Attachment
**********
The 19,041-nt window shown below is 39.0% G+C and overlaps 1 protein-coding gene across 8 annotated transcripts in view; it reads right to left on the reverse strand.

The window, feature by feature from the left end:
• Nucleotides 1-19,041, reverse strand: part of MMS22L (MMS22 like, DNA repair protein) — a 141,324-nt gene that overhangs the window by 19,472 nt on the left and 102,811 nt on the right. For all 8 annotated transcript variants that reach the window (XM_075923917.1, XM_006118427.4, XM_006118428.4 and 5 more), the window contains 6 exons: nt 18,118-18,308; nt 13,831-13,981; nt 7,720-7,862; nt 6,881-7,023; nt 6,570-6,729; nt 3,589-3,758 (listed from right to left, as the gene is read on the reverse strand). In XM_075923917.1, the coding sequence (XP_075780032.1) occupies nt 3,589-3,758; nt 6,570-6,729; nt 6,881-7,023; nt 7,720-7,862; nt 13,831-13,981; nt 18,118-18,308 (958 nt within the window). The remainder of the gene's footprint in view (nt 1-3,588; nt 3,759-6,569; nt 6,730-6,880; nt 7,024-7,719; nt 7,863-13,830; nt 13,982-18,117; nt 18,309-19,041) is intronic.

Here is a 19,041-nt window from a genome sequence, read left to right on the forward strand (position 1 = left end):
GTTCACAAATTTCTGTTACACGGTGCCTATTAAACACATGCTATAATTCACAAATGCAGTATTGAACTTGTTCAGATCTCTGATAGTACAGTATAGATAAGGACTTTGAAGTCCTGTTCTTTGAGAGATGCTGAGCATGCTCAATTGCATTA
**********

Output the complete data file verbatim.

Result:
The 19,041-nt window shown below is 39.0% G+C and overlaps 1 protein-coding gene across 8 annotated transcripts in view; it reads right to left on the reverse strand.

The window, feature by feature from the left end:
• Nucleotides 1-19,041, reverse strand: part of MMS22L (MMS22 like, DNA repair protein) — a 141,324-nt gene that overhangs the window by 19,472 nt on the left and 102,811 nt on the right. For all 8 annotated transcript variants that reach the window (XM_075923917.1, XM_006118427.4, XM_006118428.4 and 5 more), the window contains 6 exons: nt 18,118-18,308; nt 13,831-13,981; nt 7,720-7,862; nt 6,881-7,023; nt 6,570-6,729; nt 3,589-3,758 (listed from right to left, as the gene is read on the reverse strand). In XM_075923917.1, the coding sequence (XP_075780032.1) occupies nt 3,589-3,758; nt 6,570-6,729; nt 6,881-7,023; nt 7,720-7,862; nt 13,831-13,981; nt 18,118-18,308 (958 nt within the window). The remainder of the gene's footprint in view (nt 1-3,588; nt 3,759-6,569; nt 6,730-6,880; nt 7,024-7,719; nt 7,863-13,830; nt 13,982-18,117; nt 18,309-19,041) is intronic.

Here is a 19,041-nt window from a genome sequence, read left to right on the forward strand (position 1 = left end):
GTTCACAAATTTCTGTTACACGGTGCCTATTAAACACATGCTATAATTCACAAATGCAGTATTGAACTTGTTCAGATCTCTGATAGTACAGTATAGATAAGGACTTTGAAGTCCTGTTCTTTGAGAGATGCTGAGCATGCTCAATTGCATTA